Presidents' Council Minutes: Smoking, Sunbathing, Clothes and Chicks (no, really)
During the Presidents' Council (Women's Interdormitory Council) meeting of April 11, 1962, members of the Dining Room committee decided that women could continue smoking in Morgan and Drayer. In addition, the representatives of Metzger requested permission to wear bathing suits while sunbathing. Additionally, residents were requested not to bring chicks into their dorm rooms and House Directors complained about casual clothes:
President's Council Minutes: Cut Classes, MP Late Permissions, Dress and Drugs
During the Presidents' Council (Women's Interdormitory Council) meeting of November 15, 1961, the Council discussed a variety of topics including women excusing missed classes with illness and then going out, "late permissions" for women Mermaid Players working on productions, "appropriate" dress for campus functions, and prescription drug sharing:"Sickness and Illness Excuses: Presidents' Council discussed the problem of girls receiving illnessÂ excuses from a house director to cut classes during the day and then going out that night. It wasÂ
Women and Fraternity Dances
This essay by Dean Meredith outlined the problems faced when women attended fraternity dances. She argued that such dances were chaperoned however, before and after the dance was not. Often women would to travel to such events and it was impossible to watch them all the time. Thus, improper behavior occured between men and women.
Dickinson College Women and Soldiers
In a letter to Dean Filler, Dean Meredith explained the College's policy on female students' relations with men of the War College. According to Dean Meredith, the female students often go to the War College to entertain the soldiers. However, there is a strict rule that prohibits women from "entertaining a young man not of the student body without special permission from the Dean of Women." She further explains that such a ruling is not "against the Uniform" but rather against a "chance acquaintance."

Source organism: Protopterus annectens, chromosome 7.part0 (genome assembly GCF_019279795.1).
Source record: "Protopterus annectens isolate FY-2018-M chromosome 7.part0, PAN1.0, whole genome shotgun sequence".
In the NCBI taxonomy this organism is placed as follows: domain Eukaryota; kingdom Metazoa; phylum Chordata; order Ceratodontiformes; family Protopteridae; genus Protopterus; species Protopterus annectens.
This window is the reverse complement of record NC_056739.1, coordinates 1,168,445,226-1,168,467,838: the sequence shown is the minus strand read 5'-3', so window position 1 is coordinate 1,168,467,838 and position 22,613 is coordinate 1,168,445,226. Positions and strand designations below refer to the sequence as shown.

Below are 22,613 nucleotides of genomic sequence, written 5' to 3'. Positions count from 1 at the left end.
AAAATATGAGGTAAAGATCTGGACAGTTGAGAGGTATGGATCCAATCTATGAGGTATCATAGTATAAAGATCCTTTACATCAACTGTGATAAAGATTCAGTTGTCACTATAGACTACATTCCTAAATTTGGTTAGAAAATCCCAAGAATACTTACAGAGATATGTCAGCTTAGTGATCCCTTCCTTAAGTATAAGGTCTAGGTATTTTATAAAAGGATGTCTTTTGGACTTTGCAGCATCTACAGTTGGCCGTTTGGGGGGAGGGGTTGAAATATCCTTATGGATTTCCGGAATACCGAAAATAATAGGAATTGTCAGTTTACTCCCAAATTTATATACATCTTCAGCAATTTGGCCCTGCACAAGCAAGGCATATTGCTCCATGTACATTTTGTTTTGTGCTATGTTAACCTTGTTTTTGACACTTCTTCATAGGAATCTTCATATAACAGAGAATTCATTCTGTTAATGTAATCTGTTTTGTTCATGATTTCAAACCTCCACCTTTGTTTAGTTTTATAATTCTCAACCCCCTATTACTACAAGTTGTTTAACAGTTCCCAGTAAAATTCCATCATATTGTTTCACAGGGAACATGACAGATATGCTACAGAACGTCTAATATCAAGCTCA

Dean Meredith's Family Works at Metzger Hall
In her letter to President Morgan dated January 22, 1920, Dean Meredith discusses the running of the household at Metzger Hall. According to Meredith, in order to run the Hall, "two cooks, two house maids, two waitresses, a dishwasher, and George [a janitor]" are needed. The Dean of Women is concerned that the current staff, hired by Sarah K. Ege (the "Lady in charge of Metzger College"), are stealing from the college. Moreover, she argues that they do not do their jobs.
Metzger Women are not Using the Infirmary
Meredith wants to Plant Trees around the Women's Dormitory
In a letter dated November 12, 1919, a Professor of Forestry at Penn State College (now Penn State University) wrote to Dean Josephine Meredith in reference to her letter regarding trees for the Women's Dorm. The Penn State College offered to donate the trees and deliver them in the spring.
Chaperons and Dances, 1920
In a letter addressed to Dean Meredith, an unidentified woman discussed the rules regarding dance chapersones. The woman argued that the female staff of the college must chaperone the dances. They will take turns doing so and must be notified by the organization or indivdual hosting the dance. Morevoer, she argues that women who do not live in Metzger Hall should be subject to the same rules as the women living on campus. She suggests that their parents could be notified and should enforce such rules.
Dean Meredith Prohibits Female Students from Attending the Leap Year Dance
In a letter to President Morgan, Dean Meredith explained how she prohibited the women of Dickinson College from attending the Leap Year Dance. According to the letter, the dance was not held on Dickinson College's campus and was in the evening. For these reasons, Dean Meredith opposed the event. In the end, Miss. Mildred Conklin (Class of 1920) spoke with the women and they decided not to go and hold to the rules of the Student Government.